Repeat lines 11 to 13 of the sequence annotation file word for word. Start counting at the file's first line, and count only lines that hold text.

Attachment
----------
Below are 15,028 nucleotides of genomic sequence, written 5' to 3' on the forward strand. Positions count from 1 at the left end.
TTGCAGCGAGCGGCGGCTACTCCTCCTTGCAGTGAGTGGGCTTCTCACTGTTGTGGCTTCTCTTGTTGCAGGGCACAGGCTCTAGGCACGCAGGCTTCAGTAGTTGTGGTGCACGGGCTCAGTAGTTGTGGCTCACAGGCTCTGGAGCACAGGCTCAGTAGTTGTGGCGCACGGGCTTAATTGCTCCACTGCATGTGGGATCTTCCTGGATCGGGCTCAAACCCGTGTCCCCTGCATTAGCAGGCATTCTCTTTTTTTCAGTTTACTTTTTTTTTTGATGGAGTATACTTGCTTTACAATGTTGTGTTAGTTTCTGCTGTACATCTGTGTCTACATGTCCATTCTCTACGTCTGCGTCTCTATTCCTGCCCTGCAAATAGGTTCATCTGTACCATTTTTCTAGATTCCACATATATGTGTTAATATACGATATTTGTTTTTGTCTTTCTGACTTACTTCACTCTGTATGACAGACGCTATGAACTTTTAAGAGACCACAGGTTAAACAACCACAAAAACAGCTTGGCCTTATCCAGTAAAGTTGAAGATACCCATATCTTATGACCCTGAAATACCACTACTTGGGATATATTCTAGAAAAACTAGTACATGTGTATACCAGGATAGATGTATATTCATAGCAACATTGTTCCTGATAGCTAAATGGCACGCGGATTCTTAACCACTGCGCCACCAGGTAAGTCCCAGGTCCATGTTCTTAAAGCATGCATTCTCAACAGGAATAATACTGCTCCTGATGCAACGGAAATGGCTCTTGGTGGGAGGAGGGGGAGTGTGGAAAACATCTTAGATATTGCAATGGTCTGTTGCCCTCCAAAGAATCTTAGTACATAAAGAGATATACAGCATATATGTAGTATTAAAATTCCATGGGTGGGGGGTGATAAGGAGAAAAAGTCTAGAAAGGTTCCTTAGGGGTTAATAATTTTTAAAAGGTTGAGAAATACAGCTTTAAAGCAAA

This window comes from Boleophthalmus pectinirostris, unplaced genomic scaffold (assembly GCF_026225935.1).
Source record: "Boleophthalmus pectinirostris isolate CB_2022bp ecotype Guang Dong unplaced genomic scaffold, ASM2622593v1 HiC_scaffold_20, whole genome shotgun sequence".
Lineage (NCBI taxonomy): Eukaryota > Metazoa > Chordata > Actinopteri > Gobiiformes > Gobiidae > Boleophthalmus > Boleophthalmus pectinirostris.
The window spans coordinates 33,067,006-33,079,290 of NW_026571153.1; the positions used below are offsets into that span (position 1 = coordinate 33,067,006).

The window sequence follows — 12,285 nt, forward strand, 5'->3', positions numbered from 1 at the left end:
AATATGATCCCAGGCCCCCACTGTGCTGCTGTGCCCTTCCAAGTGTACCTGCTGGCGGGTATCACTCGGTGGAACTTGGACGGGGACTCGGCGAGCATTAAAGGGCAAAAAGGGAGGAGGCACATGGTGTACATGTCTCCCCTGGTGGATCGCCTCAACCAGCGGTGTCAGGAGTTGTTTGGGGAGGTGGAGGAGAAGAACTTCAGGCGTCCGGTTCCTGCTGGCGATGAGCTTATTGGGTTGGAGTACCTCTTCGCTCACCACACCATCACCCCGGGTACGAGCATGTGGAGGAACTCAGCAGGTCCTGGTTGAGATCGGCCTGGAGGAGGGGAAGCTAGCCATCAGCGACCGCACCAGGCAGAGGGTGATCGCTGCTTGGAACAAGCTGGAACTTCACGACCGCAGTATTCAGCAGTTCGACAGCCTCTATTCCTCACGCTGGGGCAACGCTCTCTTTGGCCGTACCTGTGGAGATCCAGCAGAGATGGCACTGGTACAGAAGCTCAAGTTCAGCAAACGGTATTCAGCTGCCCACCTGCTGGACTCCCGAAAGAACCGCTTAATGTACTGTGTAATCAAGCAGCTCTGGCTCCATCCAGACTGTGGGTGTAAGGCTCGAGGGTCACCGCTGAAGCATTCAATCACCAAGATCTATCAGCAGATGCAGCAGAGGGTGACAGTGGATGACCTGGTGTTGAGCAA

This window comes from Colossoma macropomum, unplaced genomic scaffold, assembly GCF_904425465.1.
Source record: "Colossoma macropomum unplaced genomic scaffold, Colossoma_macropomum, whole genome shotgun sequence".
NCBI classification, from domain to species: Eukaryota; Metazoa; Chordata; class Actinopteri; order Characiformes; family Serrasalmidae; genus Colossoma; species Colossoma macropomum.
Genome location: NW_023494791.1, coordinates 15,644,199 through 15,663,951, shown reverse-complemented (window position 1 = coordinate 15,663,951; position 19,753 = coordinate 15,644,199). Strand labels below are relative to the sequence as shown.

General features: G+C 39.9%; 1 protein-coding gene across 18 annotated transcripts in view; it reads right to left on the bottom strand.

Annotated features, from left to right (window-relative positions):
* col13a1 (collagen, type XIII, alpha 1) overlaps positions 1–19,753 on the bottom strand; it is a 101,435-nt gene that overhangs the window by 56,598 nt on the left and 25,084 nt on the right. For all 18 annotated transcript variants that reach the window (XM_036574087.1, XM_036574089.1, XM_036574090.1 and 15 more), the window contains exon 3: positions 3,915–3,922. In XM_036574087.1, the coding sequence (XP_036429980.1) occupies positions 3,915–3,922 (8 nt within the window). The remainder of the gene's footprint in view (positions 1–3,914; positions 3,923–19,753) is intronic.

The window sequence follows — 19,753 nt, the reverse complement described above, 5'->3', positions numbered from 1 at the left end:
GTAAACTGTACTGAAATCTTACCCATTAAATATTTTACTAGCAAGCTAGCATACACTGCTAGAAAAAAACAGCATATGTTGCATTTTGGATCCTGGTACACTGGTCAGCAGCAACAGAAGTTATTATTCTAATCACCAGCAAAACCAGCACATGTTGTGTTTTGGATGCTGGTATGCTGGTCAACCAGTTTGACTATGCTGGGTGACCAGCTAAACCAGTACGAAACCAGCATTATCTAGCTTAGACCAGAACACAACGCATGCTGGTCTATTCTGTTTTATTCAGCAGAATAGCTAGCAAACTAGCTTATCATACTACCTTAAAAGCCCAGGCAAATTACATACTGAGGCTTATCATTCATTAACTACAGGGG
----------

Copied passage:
NCBI classification, from domain to species: Eukaryota; Metazoa; Chordata; class Actinopteri; order Characiformes; family Serrasalmidae; genus Colossoma; species Colossoma macropomum.
Genome location: NW_023494791.1, coordinates 15,644,199 through 15,663,951, shown reverse-complemented (window position 1 = coordinate 15,663,951; position 19,753 = coordinate 15,644,199). Strand labels below are relative to the sequence as shown.

General features: G+C 39.9%; 1 protein-coding gene across 18 annotated transcripts in view; it reads right to left on the bottom strand.